boysenberry

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boy·sen·ber·ry

 (boi′zən-bĕr′ē)
n.
1. A usually prickly shrub that is a hybrid of a western North American blackberry (Rubus ursinus) and is cultivated for its edible, dark red to nearly black fruit.
2. The fruit of this plant.

[After Rudolph Boysen (1895-1950), American horticulturalist who first grew the hybrid.]

boysenberry

(ˈbɔɪzənbərɪ)
n, pl -ries
1. (Plants) a type of bramble: a hybrid of the loganberry and various blackberries and raspberries
2. (Plants) the large red edible fruit of this plant
[C20: named after Rudolph Boysen, American botanist who developed it]

boy•sen•ber•ry

(ˈbɔɪ zənˌbɛr i, -sən-)

n., pl. -ries.
a blackberrylike fruit with a flavor similar to that of raspberries, developed by crossing various plants belonging to the genus Rubus, of the rose family.
[1930–35; after Rudolph Boysen, 20th-century U.S. botanist, who bred it]
ThesaurusAntonymsRelated WordsSynonymsLegend:
Noun1.boysenberry - cultivated hybrid bramble of California having large dark wine-red fruit with a flavor resembling raspberries
boysenberry - large raspberry-flavored fruit; cross between blackberries and raspberries
Rubus ursinus, western blackberry, western dewberry - American blackberry with oblong black fruit
2.boysenberry - large raspberry-flavored fruit; cross between blackberries and raspberries
berry - any of numerous small and pulpy edible fruits; used as desserts or in making jams and jellies and preserves
boysenberry, boysenberry bush - cultivated hybrid bramble of California having large dark wine-red fruit with a flavor resembling raspberries
Translations
References in periodicals archive ?
To make ends meet during the Great Depression, Cordelia Knott started selling jams and jellies made from Walter's boysenberries and in 1934, served her first chicken dinner meals on her very own wedding china, charging just 65 cents.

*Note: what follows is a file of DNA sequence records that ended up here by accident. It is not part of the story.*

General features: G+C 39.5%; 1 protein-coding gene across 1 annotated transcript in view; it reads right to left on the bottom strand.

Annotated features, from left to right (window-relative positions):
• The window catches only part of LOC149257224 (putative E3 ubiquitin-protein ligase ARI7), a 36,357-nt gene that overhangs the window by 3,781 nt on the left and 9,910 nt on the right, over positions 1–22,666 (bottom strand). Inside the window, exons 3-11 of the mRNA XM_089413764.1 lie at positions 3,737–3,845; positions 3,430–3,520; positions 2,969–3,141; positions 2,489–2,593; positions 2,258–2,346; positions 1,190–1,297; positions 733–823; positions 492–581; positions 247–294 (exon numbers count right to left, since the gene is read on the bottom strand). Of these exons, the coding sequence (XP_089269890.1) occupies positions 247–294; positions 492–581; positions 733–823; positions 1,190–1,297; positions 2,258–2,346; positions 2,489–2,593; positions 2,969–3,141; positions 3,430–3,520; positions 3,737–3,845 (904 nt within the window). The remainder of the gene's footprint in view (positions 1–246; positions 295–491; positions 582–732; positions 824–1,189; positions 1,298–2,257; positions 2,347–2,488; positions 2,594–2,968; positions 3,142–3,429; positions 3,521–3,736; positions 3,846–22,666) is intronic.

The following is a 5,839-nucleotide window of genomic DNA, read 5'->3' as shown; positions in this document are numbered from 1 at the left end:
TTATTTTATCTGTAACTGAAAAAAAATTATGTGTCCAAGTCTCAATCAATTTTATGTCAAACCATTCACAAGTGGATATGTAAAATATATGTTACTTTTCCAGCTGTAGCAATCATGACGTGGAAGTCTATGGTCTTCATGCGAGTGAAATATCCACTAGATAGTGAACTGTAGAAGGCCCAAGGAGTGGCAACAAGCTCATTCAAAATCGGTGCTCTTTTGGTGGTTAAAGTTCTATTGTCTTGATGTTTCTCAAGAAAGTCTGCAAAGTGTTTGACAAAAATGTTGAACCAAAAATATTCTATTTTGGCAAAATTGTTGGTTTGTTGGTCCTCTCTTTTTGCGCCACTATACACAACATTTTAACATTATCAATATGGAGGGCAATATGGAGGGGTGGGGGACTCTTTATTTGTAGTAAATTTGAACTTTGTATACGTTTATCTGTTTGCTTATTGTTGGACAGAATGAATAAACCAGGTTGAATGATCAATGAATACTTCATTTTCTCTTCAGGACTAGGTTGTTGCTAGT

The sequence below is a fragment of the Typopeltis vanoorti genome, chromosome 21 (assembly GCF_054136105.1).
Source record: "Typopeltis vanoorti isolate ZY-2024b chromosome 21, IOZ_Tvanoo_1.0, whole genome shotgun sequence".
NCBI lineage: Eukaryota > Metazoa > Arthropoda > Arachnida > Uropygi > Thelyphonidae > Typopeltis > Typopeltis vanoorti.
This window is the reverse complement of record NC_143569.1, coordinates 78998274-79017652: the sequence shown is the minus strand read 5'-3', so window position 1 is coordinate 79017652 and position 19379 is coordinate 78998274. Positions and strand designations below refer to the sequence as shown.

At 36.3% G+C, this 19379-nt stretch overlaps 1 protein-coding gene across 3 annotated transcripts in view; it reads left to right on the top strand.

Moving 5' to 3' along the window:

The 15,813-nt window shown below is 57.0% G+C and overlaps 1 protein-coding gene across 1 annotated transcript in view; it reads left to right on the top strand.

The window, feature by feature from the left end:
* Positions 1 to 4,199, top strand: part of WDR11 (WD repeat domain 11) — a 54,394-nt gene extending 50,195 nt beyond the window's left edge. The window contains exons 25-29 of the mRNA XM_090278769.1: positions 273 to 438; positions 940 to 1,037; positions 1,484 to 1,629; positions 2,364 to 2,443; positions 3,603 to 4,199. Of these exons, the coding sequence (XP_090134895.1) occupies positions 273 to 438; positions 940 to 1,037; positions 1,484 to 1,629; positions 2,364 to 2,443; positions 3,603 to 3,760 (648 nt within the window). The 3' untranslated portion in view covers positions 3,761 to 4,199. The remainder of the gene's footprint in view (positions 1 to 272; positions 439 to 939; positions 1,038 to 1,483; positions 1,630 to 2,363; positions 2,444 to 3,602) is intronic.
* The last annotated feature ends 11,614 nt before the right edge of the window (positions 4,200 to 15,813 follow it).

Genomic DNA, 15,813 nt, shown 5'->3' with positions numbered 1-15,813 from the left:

But Troegs, too, makes about 100 new beers a year and continues to push into fruity styles with cherries, nectarines and boysenberries, drawing on the strong fruit belt in Central Pennsylvania.
AROMA: Ripe lush black and blue fruits such as blackberries, blueberries, and boysenberries. Seems to be linear green-stemmy violets, black to meaty.
Pick blackberries, boysenberries, and raspberries when they are plump and nearly fall off the branches when tugged.
Other berries, which include cranberries, boysenberries and gooseberries, had the only other average weekly dollar decline across the berries sub-categories, down 6.6% from the previous year.
The list of dehydrated fruits sold at supermarkets has exploded; you can find dried boysenberries, guava and more.
The wine fills the mouth with concentrated, powerful and richly spicy nectar of crushed black cherries, plums and boysenberries. The finish is lovely and lingering with a nice balance among the concentrated fruit, relatively high alcohol and ripe soft tannins that at no time intrude on the quality or taste of this interesting wine.
If you can't find blackberries in the supermarket, opt for a premade smoothie, such as Bolthouse Farms' Berry Boost, a blend of blackberries, boysenberries, raspberries, strawberries, and blueberries.
Boysenberries and black raspberries are also being harvested up and down the Willamette Valley.
Raspberries, loganberries, apricots, boysenberries and tayberries.
Despite its name, the blackberry is not a berry, but an aggregate fruit; just like raspberries and boysenberries, they're made up of lots of tiny seeds encased by fleshy fruit called drupelets.